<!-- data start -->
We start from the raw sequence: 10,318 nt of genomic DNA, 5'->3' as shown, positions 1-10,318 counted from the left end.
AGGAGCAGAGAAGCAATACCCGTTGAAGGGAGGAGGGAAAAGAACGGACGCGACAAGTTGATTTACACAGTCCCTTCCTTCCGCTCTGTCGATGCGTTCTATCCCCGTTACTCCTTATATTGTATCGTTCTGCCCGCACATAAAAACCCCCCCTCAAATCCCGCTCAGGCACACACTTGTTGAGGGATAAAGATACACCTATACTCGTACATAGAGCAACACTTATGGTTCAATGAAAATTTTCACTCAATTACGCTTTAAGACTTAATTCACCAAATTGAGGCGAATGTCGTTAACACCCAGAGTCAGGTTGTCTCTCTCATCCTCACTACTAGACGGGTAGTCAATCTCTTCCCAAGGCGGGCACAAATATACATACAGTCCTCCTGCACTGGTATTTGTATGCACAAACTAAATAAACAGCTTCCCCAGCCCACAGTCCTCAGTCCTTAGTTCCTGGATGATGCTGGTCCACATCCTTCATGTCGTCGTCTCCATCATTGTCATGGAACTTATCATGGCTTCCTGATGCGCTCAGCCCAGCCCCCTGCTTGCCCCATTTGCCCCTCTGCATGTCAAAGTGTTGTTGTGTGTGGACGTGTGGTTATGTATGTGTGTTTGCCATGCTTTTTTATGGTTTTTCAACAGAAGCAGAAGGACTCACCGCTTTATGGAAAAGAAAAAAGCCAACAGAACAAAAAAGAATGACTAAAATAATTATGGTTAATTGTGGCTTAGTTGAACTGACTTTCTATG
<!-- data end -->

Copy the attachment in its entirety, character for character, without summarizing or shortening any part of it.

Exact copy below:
We start from the raw sequence: 10,318 nt of genomic DNA, 5'->3' as shown, positions 1-10,318 counted from the left end.
AGGAGCAGAGAAGCAATACCCGTTGAAGGGAGGAGGGAAAAGAACGGACGCGACAAGTTGATTTACACAGTCCCTTCCTTCCGCTCTGTCGATGCGTTCTATCCCCGTTACTCCTTATATTGTATCGTTCTGCCCGCACATAAAAACCCCCCCTCAAATCCCGCTCAGGCACACACTTGTTGAGGGATAAAGATACACCTATACTCGTACATAGAGCAACACTTATGGTTCAATGAAAATTTTCACTCAATTACGCTTTAAGACTTAATTCACCAAATTGAGGCGAATGTCGTTAACACCCAGAGTCAGGTTGTCTCTCTCATCCTCACTACTAGACGGGTAGTCAATCTCTTCCCAAGGCGGGCACAAATATACATACAGTCCTCCTGCACTGGTATTTGTATGCACAAACTAAATAAACAGCTTCCCCAGCCCACAGTCCTCAGTCCTTAGTTCCTGGATGATGCTGGTCCACATCCTTCATGTCGTCGTCTCCATCATTGTCATGGAACTTATCATGGCTTCCTGATGCGCTCAGCCCAGCCCCCTGCTTGCCCCATTTGCCCCTCTGCATGTCAAAGTGTTGTTGTGTGTGGACGTGTGGTTATGTATGTGTGTTTGCCATGCTTTTTTATGGTTTTTCAACAGAAGCAGAAGGACTCACCGCTTTATGGAAAAGAAAAAAGCCAACAGAACAAAAAAGAATGACTAAAATAATTATGGTTAATTGTGGCTTAGTTGAACTGACTTTCTATG